In the remaining sections of this article, I provide recommendations for four different personal wallets and some advice on how you can keep your crypto safe.
7 Top Tips for Crypto Wallet Security
1. Use a secure internet network
Whenever you are accessing your wallet and sending crypto transactions, always use a secure internet connection. Don’t use public WiFi which can be compromised by malicious actors. I strongly advise you to refrain from checking your cryptocurrency accounts using your local library’s or Macca’s WiFi, just in case.
2. Always backup your wallets
Creating a backup of your wallet is one of the most crucial steps you can take to ensure the safety of your crypto wallet. If anything ever happens to the device your wallet is installed on, or the software it’s running, then this is the only way you are going to regain access to your wallet.
Never, ever store your backups as a file on your computer and don’t take a photo of them to keep on your phone; it isn’t secure enough. Not to mention, should you lose your phone or your computer breaks, there goes your phrases!
I strongly recommend keeping one copy of your phrase somewhere safe (and where you won’t forget about it) at home and keeping another copy in your will, with your lawyer. This way, if the copy at home is destroyed by something terrible like a fire, you can use the copy in your will. And, when you die, your family/beneficiaries can recover your assets.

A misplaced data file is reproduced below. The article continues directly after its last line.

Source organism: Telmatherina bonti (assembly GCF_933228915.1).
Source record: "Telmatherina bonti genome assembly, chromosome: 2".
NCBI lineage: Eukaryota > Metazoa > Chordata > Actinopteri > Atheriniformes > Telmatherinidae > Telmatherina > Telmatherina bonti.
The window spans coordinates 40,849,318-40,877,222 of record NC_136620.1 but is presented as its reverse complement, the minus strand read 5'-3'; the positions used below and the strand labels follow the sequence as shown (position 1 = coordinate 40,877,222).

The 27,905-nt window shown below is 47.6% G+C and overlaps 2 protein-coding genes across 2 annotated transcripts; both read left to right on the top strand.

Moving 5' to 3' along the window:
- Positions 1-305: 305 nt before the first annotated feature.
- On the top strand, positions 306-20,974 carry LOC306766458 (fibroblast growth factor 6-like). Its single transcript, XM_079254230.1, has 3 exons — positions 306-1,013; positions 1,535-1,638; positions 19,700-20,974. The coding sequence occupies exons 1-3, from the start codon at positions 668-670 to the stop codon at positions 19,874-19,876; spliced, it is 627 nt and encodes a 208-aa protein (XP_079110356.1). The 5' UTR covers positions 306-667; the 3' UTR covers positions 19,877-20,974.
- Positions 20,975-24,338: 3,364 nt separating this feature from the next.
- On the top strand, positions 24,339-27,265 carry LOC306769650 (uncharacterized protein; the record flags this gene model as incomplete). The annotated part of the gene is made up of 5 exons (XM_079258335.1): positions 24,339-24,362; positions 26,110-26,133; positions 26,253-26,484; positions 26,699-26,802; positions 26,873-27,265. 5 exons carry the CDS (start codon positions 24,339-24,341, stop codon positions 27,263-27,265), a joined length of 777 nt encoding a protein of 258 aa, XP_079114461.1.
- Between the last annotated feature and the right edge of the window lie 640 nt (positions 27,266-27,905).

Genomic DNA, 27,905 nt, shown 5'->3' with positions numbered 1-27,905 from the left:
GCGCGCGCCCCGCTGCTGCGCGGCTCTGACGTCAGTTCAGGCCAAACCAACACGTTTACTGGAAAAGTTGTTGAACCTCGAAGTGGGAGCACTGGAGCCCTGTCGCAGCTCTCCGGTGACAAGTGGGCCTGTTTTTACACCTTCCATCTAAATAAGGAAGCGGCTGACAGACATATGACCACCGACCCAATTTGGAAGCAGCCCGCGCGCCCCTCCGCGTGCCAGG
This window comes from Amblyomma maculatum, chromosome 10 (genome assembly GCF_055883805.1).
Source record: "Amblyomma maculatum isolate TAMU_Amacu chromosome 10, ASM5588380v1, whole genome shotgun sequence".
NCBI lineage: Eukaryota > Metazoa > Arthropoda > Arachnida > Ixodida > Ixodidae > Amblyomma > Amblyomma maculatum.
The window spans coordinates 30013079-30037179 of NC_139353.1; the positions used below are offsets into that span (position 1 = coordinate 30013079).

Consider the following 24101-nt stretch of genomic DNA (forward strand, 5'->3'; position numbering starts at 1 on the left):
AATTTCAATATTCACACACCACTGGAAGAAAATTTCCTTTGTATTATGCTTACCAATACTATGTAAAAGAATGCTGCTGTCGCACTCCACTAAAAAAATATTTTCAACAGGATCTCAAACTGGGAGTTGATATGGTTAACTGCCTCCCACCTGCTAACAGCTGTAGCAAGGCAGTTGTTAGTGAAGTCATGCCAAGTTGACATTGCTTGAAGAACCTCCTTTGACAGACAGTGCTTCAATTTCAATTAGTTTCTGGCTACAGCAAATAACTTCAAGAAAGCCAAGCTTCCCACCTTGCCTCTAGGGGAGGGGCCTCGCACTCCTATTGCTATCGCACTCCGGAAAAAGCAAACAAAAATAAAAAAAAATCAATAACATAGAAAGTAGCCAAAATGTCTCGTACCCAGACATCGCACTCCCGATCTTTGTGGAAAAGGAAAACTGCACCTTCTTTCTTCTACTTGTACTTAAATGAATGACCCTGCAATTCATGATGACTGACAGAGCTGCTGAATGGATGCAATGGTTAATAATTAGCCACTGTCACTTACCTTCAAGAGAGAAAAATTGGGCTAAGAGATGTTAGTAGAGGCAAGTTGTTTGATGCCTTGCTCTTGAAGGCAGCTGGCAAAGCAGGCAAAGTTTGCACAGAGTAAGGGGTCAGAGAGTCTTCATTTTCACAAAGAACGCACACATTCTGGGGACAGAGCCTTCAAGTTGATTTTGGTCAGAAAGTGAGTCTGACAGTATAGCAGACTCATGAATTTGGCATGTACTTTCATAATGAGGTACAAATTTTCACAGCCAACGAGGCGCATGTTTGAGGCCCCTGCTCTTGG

3. Secure storage of backup phrases is essential
DO NOT LOSE YOUR BACKUP PHRASE!
You are the only person in the world who can generate this and nobody can help you retrieve it if you lose it.
This is why we suggest writing out two copies on paper and keeping one somewhere safe where you won’t forget it, and keeping another copy in your will with your lawyer. The other benefit to this is that if one copy of your phrase is lost, damaged or destroyed through wear and tear, fire or water, you have another you can fall back on.
Using something such as a Cryptosteel makes your backup phrase virtually indestructible - your only worry is not losing it.
FYI, sometimes these are referred to as mnemonic phrases.
4. Use unique, strong passwords
Please don’t use the same password with your wallet app that you use for everything else. A study found that up to three-quarters of people interviewed were using the same password for more than ten different accounts - don’t be one of them!
You should always set a unique, strong, long password comprised of both lower and upper case letters, number and symbols. If you’re worried about forgetting your passwords, then look into using a password manager such as Dashlane or LastPass. Wallet updates - always keep your wallet updated to the latest version. Wallet providers are continually updating, fixing bugs and improving their apps security features so, the best way to ensure you have your app as secure as possible is to update whenever a new version is released.